An amateur astronomer in Texas snapping photos of Jupiter this week has captured the moment an object slammed into the side of the planet, creating a brief bright flash in the haze of its stormy skies.
Incredible footage shared on the Chappel Astro Twitter page, where astrophotographers Ethan and George Chappel post their observations, shows a fleeting white spot appear just south of the equator on August 7, before vanishing from sight in an instant.
While scientists have yet to confirm what exactly happened on the surface of our solar system’s largest planet, the photographer notes it ‘looks awfully like an impact flash.’
The discovery comes as NASA released a breathtaking new image of Jupiter as seen by the Hubble Space Telescope, revealing the giant planet’s trademark Great Red Spot and an intense color palette in its surrounding clouds.
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Incredible footage shared on the Chappel Astro Twitter page, where astrophotographers Ethan and George Chappel post their observations, shows a fleeting white spot appear just south of the equator on August 7, before vanishing from sight in an instant
Impacts themselves may not be uncommon, but capturing a moment such as this is an incredibly rare feat.
‘After I checked the video and saw the flash, my mind started racing,’ Ethan Chappel told ScienceAlert.
‘I urgently felt the need to share it with people who would find the results useful.’
Though it has yet to be officially confirmed, scientists on social media say it appears to be a bolide – or a meteor that explodes in the atmosphere.
Jupiter’s massive size means it has an immensely strong gravitational presence, consequently pulling in all sorts of objects in its vicinity.
But, these interactions are over and done in a matter of seconds.
Chappel was lucky enough to capture the apparent impact, but didn’t at first realize he did. Instead, the photographer later spotted it thanks to a software called Detect, which is designed for exactly that purpose.
While scientists have yet to confirm what exactly happened on the surface of our solar system’s largest planet, the photographer notes it ‘looks awfully like an impact flash’
Separably, NASA released a new high-definition picture this week that reveals the giant planet’s trademark Taken in visible light on June 27 as part of the Outer Planets Atmospheres Legacy program, or OPAL, it was only publicly released this week.
Hubble’s Wide Field Camera 3 captured the shot when Jupiter was 400 million miles from Earth and almost directly opposite the Sun in the sky.
Experts say the visible details provide new and important clues about the planet’s atmosphere.
Among the most striking features in the image are the rich colors of the clouds moving toward the Great Red Spot, a storm rolling counterclockwise between two bands of clouds.
All of Jupiter’s colorful cloud bands in this image are confined to the north and south by jet streams that remain constant, even when the bands change color.
High-definition: Hubble’s Wide Field Camera 3 captured the shot when Jupiter was 400 million miles from Earth and almost directly opposite the Sun in the sky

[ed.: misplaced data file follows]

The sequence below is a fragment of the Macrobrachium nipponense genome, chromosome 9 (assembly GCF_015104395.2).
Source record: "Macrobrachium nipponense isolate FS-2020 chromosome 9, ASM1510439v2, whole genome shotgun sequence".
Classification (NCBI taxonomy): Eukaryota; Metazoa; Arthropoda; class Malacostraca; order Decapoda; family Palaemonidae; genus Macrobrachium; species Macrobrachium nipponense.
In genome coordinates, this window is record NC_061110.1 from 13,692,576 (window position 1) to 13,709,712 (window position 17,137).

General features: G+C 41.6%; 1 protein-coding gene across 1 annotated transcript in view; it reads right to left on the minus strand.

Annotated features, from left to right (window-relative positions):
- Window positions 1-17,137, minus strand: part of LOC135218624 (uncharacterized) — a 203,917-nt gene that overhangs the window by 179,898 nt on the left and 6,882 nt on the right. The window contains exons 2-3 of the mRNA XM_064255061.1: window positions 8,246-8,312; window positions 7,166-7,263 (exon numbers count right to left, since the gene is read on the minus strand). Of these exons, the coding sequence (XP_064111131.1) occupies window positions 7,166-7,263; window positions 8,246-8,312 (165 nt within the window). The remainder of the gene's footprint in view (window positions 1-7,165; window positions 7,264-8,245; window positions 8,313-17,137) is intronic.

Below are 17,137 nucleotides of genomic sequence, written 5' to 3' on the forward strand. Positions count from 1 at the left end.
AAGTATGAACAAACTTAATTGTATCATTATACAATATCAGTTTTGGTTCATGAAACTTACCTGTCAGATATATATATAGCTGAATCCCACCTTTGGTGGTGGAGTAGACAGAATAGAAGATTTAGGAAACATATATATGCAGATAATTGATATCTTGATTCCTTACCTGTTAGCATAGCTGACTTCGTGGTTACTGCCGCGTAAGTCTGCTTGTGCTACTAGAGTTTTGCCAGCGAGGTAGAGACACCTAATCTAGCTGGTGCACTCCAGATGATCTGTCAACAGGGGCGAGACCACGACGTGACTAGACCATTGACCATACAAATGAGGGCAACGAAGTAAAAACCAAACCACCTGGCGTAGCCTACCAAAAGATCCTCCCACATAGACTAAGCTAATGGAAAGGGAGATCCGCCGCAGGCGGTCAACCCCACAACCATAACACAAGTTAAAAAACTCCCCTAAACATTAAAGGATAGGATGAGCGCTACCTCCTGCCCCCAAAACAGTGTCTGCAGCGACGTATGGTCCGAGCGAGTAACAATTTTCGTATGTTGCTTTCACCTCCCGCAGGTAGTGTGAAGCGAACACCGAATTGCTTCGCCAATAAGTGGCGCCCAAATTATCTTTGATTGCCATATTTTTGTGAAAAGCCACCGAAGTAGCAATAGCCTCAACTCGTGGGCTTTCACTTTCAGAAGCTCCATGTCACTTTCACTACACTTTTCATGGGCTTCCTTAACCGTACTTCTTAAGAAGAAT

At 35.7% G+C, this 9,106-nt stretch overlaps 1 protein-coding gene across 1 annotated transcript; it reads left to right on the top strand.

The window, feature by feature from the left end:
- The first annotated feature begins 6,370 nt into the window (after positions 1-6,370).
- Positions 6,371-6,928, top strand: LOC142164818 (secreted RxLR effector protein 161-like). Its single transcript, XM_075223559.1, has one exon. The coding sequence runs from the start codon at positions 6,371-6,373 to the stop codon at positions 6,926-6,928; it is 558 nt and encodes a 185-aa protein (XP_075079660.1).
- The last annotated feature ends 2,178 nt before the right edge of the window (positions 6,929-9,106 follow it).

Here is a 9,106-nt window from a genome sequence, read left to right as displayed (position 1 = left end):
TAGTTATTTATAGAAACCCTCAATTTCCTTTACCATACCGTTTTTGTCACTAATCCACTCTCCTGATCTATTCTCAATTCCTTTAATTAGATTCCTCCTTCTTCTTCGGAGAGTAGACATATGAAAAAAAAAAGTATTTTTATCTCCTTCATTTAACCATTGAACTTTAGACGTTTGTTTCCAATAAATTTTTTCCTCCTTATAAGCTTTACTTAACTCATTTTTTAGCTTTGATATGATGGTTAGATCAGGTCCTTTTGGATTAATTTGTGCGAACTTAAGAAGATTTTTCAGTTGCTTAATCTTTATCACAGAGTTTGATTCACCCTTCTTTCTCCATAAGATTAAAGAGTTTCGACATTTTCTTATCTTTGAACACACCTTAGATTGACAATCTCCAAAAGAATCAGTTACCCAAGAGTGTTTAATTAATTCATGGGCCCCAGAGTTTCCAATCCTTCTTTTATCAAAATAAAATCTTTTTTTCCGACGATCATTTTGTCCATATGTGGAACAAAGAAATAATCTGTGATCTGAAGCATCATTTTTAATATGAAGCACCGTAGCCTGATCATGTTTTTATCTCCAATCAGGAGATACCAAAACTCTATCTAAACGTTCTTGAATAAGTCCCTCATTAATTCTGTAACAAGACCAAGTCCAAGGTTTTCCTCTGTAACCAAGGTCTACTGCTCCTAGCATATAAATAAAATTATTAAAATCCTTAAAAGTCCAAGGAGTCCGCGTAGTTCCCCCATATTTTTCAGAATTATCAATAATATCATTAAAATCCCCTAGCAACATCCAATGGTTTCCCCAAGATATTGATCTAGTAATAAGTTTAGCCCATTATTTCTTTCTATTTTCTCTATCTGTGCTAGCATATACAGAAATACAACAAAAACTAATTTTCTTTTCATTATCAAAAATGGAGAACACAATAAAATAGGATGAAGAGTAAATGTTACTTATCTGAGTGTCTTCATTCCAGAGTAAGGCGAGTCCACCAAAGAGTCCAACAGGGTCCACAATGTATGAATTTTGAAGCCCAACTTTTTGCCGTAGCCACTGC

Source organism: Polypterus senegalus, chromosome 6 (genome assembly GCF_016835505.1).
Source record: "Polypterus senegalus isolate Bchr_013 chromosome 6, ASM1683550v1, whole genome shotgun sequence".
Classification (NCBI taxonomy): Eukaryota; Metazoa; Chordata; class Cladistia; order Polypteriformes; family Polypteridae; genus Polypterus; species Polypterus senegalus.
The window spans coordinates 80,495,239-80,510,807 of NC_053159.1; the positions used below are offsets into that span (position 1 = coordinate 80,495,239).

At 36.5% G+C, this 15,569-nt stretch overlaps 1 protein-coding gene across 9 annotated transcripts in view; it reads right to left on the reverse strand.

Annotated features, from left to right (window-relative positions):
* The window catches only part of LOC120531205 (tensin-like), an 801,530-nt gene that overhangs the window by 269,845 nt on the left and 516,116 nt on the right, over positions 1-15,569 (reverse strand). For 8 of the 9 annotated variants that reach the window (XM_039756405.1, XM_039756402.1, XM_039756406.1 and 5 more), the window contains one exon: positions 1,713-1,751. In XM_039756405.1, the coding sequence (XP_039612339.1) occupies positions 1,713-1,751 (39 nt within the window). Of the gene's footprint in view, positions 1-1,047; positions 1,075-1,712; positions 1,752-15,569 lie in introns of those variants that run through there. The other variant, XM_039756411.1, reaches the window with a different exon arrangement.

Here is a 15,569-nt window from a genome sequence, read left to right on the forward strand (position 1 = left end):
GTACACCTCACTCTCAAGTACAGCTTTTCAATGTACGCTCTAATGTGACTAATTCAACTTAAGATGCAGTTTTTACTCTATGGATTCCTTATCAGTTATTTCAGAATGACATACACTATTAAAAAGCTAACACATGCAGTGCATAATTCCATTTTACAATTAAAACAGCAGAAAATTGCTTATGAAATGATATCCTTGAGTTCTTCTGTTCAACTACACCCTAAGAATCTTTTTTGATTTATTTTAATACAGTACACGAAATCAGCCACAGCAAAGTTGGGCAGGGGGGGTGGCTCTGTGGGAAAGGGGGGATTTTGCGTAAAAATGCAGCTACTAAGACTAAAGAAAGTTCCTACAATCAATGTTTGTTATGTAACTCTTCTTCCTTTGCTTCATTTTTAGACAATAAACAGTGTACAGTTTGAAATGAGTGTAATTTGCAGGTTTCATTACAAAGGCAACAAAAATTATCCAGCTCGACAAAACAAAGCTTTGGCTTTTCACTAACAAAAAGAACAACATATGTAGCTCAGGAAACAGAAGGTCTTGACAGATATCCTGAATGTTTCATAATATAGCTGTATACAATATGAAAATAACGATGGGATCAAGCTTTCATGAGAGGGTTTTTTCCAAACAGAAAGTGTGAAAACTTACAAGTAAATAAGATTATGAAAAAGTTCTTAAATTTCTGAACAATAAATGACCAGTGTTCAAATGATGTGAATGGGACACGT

The bands are all separated by winds that can reach speeds of up to 400 miles (644 kilometers) per hour.
The bands are created by differences in the thickness and height of the ammonia ice clouds.
The colorful bands, which flow in opposite directions at various latitudes, result from different atmospheric pressures. Lighter bands rise higher and have thicker clouds than the darker bands.
On the opposite side of the planet, the band of deep red color northeast of the Great Red Spot and the bright white band to the southeast of it become much fainter.
The swirling filaments seen around the outer edge of the red super storm are high-altitude clouds that are being pulled in and around it.
Detail: This Hubble Space Telescope image highlights the distinct bands of roiling clouds that are characteristic of Jupiter’s atmosphere. The view represents a stretched-out map of the entire planet. Researchers combined several Hubble exposures to create this flat map, which excludes the polar regions
WHAT CAUSES JUPITER’S CHARACTERISTIC BANDS?
Experts have studied recent evidence gathered from Nasa’s Juno spacecraft to reveal the reason why gases form bands on Jupiter.
Clouds of ammonia at Jupiter’s outer atmosphere are carried along by jet streams to form Jupiter’s regimented coloured bands.
Jupiter’s jet streams reach as deep as 1,800 miles (3,000 km) below Jupiter’s clouds, which are shades of white, red, orange, brown and yellow.
The gas in the interior of Jupiter is magnetised, which researchers believe explains why the jet streams go as deep as they do but don’t go any deeper.
There are also no continents and mountains below Jupiter’s atmosphere to obstruct the path of the jet stream.
This makes the jet streams on Jupiter simpler than those on Earth and cause less turbulence in it’s upper atmosphere.
The Great Red Spot is a towering structure shaped like a wedding cake, whose upper haze layer extends more than 3 miles (5 kilometers) higher than clouds in other areas.
The gigantic structure, with a diameter slightly larger than Earth’s, is a high-pressure wind system called an anticyclone that has been slowly downsizing since the 1800s. The reason for this change in size is still unknown.
A worm-shaped feature located below the Great Red Spot is a cyclone, a vortex around a low-pressure area with winds spinning in the opposite direction from the Red Spot.
Researchers have observed cyclones with a wide variety of different appearances across the planet. The two white oval-shaped features are anticyclones, like small versions of the Great Red Spot.
Another interesting detail is the color of the wide band at the equator. The bright orange color may be a sign that deeper clouds are starting to clear out, emphasizing red particles in the overlying haze.